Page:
The panoramic view of the garden from the master bedroom (Credit: Samuel Isaac Chua/Edpgeop Sinpore)
In the main wing, the glass bridge on the second level of the sanctum leads to the master suite. The master suite is designed as an inner sanctum with a door that looks like mural. Within the master suite are “his and hers” walk-in wardrobes that connect to the master bathroom and the master bedroom.
There is also an en suite private study for the couple. The master bedroom is designed to have a panoramic view of the garden. There is also a glass door opening out to a “green house”. “Designed as a private balcony for the owner, it’s where she loves to go every morning; to do some gardening or read a book, with the birds singing in the background,” says Koh.
The "green house" is an extension of the master bedroom (Credit: Samuel Isaac Chua/EdgeProp Singapore)
Next to the master bathroom is an entrance that leads to the swimming pool. Being elevated, the swimming pool looks like it’s floating and is angled such that the owner will enjoy an unblocked view while swimming.
One of the rooms on the second level has been turned into a boardroom. The basement level has been designated the entertainment area. There is a theatrette for screening movies and an adjoining lounge. Disguised as a pillar tucked in a corner of the basement, is an elliptical powder room. The carpark in the basement level can comfortably accommodate four cars. However, it has the capacity to fit eight cars. Bringing light to the basement level is a skylight and stairs leading to the garden which illuminates the area.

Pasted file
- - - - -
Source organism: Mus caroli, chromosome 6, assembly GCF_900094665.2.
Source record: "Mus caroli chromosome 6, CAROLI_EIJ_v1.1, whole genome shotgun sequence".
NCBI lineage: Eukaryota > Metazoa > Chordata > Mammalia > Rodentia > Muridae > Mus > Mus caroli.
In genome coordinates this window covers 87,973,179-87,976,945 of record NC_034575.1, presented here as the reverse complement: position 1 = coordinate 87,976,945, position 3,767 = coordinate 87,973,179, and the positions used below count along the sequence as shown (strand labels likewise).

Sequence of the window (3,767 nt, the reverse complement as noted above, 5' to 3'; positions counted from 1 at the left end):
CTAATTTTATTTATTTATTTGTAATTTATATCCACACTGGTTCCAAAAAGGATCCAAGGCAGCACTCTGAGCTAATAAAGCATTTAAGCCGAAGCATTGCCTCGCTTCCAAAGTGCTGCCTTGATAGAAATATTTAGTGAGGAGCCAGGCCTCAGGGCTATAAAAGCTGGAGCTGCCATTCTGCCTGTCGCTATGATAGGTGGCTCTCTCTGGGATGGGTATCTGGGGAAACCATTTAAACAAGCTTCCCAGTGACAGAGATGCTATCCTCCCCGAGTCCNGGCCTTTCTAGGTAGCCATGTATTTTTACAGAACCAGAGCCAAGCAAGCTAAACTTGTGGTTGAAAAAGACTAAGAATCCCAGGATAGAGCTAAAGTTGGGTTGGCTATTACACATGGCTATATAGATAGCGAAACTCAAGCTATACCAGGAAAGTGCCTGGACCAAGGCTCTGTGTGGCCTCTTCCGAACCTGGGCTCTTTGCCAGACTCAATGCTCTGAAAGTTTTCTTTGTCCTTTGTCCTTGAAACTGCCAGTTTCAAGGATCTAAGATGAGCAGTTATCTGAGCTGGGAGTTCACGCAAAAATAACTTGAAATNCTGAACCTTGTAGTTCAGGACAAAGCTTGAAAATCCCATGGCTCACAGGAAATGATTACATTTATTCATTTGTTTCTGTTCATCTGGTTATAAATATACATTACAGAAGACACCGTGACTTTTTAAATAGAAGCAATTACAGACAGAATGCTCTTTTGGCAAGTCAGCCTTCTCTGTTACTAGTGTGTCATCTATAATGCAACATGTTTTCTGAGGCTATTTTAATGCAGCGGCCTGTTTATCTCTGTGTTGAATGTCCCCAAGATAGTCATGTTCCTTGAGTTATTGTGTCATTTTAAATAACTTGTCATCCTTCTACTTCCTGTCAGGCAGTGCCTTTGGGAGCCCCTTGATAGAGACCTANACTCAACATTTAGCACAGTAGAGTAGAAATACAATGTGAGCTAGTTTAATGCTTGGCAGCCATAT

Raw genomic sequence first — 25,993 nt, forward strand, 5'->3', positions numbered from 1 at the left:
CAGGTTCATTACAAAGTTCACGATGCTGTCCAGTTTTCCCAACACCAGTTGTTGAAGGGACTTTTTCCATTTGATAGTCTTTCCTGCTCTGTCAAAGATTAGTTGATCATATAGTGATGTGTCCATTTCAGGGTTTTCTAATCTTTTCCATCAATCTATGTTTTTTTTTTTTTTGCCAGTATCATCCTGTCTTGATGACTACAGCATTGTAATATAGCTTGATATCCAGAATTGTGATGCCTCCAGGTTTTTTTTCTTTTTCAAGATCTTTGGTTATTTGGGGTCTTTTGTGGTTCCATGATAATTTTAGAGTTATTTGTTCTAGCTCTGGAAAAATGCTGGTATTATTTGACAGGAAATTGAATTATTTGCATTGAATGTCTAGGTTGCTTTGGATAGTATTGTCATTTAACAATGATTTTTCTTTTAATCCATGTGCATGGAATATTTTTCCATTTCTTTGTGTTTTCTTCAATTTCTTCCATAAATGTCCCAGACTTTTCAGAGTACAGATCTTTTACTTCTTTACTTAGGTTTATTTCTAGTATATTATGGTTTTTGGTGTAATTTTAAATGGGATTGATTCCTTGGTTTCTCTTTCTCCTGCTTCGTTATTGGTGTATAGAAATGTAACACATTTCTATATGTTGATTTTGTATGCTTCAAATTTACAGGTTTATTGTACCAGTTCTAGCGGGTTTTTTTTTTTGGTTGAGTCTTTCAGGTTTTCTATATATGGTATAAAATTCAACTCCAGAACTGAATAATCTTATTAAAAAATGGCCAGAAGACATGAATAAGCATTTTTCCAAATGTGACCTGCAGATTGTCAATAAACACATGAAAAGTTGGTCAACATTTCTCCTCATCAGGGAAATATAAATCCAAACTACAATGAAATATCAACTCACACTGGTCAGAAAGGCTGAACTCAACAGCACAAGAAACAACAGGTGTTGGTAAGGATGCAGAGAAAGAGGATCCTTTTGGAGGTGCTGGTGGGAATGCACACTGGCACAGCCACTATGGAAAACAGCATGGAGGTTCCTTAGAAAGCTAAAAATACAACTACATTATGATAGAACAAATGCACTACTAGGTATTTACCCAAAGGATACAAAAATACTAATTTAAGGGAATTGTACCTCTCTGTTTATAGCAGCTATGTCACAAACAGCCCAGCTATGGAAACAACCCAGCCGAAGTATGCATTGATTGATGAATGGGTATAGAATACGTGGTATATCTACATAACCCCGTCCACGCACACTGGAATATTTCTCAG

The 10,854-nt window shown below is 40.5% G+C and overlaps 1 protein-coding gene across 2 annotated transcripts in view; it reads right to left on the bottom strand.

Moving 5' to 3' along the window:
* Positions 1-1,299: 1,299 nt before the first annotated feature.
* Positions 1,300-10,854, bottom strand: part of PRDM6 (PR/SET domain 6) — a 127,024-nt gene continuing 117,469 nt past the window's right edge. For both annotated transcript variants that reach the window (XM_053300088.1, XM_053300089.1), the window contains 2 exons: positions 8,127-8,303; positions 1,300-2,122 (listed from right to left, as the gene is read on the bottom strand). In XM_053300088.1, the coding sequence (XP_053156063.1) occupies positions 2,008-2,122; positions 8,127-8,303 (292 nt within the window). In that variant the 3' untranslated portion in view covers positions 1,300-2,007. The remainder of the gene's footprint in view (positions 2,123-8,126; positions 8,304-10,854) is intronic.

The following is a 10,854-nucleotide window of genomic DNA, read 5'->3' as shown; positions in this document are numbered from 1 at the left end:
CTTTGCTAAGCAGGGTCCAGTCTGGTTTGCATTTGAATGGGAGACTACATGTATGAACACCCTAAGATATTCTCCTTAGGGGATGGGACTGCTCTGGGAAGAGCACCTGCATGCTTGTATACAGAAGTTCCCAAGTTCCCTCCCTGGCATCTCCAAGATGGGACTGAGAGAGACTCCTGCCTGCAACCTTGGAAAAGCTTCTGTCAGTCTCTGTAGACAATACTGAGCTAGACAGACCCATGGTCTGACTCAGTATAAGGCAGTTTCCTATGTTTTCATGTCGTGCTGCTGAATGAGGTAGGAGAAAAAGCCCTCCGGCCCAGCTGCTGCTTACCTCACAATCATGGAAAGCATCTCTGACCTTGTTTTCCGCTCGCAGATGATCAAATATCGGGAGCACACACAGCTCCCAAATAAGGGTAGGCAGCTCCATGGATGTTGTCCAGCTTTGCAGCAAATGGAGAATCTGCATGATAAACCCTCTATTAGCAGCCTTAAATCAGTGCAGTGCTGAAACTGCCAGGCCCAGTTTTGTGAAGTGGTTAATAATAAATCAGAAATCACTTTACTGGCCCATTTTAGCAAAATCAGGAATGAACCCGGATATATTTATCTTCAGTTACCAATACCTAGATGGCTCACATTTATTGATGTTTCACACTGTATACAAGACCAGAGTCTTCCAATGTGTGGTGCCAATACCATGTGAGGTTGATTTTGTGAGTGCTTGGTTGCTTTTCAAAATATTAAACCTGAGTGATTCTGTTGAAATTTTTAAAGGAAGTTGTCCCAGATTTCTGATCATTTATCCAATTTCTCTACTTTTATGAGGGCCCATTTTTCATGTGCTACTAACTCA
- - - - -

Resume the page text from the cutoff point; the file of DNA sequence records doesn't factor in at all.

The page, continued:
The basement carpark has the capacity for parking eight cars (Credit: Samuel Isaac Chua/EdgeProp Singapore)
It’s therefore not just the sanctum, but the entire house offers an interesting play on light, air and space. “The project is an attempt to push the envelope for landed housing in land-scarce Singapore – a house that reaches beyond the boxy functionality that we see everywhere,” says Koh.